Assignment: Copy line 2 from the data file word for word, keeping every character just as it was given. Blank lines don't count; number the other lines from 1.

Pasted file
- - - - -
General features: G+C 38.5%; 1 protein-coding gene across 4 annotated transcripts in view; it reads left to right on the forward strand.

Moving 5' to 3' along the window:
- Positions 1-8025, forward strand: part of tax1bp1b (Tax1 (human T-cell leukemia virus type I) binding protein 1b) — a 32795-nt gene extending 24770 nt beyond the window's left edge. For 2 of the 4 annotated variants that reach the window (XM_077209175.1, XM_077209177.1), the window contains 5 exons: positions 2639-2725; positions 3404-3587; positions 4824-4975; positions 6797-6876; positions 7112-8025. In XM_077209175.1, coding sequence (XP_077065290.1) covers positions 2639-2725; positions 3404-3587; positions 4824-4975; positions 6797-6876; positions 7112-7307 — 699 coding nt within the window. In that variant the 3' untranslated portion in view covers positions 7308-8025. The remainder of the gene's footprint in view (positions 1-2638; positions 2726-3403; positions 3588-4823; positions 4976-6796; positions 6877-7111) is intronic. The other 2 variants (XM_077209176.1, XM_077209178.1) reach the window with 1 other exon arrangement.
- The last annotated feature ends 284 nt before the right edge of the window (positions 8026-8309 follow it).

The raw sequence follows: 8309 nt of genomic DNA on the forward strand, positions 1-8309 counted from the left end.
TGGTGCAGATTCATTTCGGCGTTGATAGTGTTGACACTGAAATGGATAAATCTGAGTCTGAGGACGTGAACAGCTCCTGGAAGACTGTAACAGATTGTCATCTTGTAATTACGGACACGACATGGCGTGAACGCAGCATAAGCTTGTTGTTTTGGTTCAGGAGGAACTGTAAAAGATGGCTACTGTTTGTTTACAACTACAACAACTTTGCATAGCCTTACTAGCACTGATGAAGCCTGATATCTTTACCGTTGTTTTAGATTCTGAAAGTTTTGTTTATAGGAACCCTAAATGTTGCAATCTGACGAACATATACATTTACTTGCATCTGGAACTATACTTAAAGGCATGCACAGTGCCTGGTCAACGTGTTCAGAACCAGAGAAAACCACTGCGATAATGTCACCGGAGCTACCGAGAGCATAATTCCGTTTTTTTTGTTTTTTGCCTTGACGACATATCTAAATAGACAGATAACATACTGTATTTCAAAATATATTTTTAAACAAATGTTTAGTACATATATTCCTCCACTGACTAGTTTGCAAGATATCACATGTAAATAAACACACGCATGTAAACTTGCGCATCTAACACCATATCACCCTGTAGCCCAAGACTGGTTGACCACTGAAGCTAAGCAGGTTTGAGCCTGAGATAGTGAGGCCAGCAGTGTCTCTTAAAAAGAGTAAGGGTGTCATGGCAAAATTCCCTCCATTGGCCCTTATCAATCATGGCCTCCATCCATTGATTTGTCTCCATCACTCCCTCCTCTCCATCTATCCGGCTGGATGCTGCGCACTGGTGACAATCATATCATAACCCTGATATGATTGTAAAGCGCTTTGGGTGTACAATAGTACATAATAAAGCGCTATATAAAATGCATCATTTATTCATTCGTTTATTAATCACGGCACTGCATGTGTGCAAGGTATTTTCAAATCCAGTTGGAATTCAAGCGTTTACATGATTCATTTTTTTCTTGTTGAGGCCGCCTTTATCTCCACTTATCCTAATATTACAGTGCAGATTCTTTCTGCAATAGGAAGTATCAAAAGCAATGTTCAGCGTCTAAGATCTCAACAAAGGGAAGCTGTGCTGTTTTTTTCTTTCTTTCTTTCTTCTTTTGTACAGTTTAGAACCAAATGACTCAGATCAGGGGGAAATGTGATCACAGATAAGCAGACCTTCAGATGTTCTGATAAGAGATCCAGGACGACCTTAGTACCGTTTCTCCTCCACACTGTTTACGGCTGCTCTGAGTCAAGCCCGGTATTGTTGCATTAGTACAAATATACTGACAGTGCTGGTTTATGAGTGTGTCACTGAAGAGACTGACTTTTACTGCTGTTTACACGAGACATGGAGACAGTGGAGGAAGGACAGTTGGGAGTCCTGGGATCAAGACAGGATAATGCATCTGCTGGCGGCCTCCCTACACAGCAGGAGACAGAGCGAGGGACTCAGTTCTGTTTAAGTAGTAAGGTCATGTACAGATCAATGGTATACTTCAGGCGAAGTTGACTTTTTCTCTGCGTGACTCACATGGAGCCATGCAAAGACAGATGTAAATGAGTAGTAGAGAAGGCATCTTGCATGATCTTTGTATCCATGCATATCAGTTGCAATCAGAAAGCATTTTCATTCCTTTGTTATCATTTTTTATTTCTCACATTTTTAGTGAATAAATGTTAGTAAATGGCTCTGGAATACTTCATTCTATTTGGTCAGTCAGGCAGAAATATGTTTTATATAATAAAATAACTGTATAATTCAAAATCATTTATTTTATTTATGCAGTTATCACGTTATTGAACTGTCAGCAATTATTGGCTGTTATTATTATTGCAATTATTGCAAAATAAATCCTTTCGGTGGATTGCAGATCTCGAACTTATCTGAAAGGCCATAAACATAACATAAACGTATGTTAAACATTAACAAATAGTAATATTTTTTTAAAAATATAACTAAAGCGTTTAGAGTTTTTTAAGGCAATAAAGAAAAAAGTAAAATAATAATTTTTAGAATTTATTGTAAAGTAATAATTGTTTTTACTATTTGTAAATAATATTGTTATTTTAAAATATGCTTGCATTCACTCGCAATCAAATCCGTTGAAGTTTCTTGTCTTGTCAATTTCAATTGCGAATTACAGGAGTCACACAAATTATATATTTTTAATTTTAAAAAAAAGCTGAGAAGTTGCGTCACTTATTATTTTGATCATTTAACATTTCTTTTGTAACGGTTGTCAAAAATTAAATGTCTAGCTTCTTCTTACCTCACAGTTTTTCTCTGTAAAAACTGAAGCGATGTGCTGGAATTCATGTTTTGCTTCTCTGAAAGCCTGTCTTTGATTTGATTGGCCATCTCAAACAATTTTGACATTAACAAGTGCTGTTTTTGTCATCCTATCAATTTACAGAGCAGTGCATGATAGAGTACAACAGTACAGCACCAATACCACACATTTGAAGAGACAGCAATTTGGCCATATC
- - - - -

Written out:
Moving 5' to 3' along the window: